I was a burner. It was simple, and I liked that. It made it easier to do.  It always happened when my depression was at its very worst, and my anxiety was uncontrollably high.  It was a distraction, and—oddly enough—soothing.  It allowed me to focus on nothing but the act itself, and the physical pain that followed distracted me from from the mental pain I was experiencing.  When I would have anxiety attacks, lock myself in a room, and become emotionally manic it seemed like my only option. I’d stop crying, unravel myself from the unrecognizable heap of human I was on the floor, and hyper focus on doing something I felt was both productive and necessary, hurting myself. It helped me to escape.  Escape to a place where I didn’t feel unbearable pain.  A place where I felt in control; control that I had not experienced in a very long time. Strangely enough, it became a comfort.  Knowing that I would be able to have this little moment of escape during a time of suffering.  It became my twisted form of therapy.

I have been asked about the scars since, and up until now I have lied.  Not only because I was ashamed, but because it made it easier.  I’ve blamed them on everything from cat scratches, to kitchen missteps, to hiking accidents, not knowing if anyone truly believed me. It’s easier to make up a story, than to open a potentially uncomfortable dialogue with others who may not know how to react.  Behind them is a story, a fairly emotional one, that I didn’t always feel like sharing. I do now, hoping it helps others who have had a similar experience. I want others to know they are not alone, and that there are safe spaces to talk about their experiences. I still chose not to ask people about their scars. For some, bringing up a reminder of a difficult time can be quite triggering, and I would never want others to revert back to feeling the way I remember feeling.  If they want to share their scar stories with others they will tell them. Simple as that.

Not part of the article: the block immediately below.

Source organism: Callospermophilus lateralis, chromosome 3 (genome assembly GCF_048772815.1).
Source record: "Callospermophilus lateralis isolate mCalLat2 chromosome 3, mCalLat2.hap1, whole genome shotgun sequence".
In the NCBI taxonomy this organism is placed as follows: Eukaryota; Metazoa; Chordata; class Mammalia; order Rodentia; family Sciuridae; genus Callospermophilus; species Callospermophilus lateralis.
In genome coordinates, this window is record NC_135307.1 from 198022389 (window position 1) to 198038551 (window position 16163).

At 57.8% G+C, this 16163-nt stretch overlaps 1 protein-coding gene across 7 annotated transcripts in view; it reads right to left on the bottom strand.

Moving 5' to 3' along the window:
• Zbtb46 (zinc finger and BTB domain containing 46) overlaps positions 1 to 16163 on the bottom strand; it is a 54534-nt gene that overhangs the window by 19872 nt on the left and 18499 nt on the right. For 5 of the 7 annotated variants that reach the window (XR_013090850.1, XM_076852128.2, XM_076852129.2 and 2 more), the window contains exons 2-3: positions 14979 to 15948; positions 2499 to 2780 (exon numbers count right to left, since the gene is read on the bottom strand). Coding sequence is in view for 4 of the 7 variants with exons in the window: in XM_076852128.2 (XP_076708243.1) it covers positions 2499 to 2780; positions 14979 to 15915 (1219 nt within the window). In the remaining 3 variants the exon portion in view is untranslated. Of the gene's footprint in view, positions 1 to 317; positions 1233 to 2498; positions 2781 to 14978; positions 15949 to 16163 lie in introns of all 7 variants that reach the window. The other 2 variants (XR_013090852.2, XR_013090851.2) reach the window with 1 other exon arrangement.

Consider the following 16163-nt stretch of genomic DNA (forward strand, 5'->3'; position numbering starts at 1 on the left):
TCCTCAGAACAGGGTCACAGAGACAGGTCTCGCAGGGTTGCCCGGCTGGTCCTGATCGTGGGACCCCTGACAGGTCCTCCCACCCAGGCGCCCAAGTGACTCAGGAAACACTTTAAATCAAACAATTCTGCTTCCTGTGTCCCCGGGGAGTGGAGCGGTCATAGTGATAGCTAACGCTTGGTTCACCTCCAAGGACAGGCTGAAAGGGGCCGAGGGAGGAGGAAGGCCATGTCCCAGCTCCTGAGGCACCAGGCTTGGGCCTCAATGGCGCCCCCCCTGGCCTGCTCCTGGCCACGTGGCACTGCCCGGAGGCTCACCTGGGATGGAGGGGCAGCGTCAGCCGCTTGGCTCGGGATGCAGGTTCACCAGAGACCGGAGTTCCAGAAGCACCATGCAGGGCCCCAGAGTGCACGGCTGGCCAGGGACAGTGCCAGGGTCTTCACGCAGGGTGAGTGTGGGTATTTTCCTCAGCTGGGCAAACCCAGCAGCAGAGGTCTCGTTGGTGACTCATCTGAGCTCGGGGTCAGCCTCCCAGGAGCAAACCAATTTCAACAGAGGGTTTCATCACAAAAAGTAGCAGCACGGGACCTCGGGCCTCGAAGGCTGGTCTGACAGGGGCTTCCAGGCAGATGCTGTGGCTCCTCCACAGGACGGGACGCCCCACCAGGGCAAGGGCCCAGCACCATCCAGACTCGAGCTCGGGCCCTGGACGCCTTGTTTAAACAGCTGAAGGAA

My scars are quite visible. So much so that I don’t bother to make an effort to hide them. They litter my forearms, and to a lesser extent my legs. They are now a permanent part of me, no matter how much I may have tried to rid them from my body. Some have faded to the point of obscurity, others remain prominent. I have learned to live with the raised reminders of what I have been through, but more importantly, how far I have come. I am no longer ashamed of them. They are reminder that no matter how far I may fall, there is always the possibility of finding happiness again. I know this because I have lived it. They remind me of a place where I once thought living was no longer an option. A time where I was sitting on a bathroom floor, clutching a bottle of pills in my hand, desperately seeking an end to it. I made it through all of that, and today I am here writing this in hopes of helping others who may feel the same way.

If you, or someone you know, is in need of immediate help please call 911 or your local crisis hotline.  
Kids Help Phone (a crisis line for youth under 20) 1-800-668-6868
National Suicide Prevention Hotline (US & Canada) 1-800-273-8255
Ontario Mental Health Helpline 1-866-531-2600
Trans Lifeline (a crisis line for transgender youth and adults) 877-330-6366
First Nations and Inuit Hope for Wellness Help Line: 1-855-242-3310

Learning to Love

Welcome, friends!  I’m happy you decided to take a moment to tag along on this journey with me.  Let me begin with a little bit about myself.  I guess I would say that I’m just your average 25 year old woman trying to make it in this crazy world trying to do as best as I can with what I have.  I’m currently a student studying journalism at a college here in Toronto.  Am I where I thought I would be at this stage in my life? The simple answer is no, but I sure am happy.  For the first time in my life I am looking forward to what the future has to offer, and I am excited for the many opportunities ahead of me.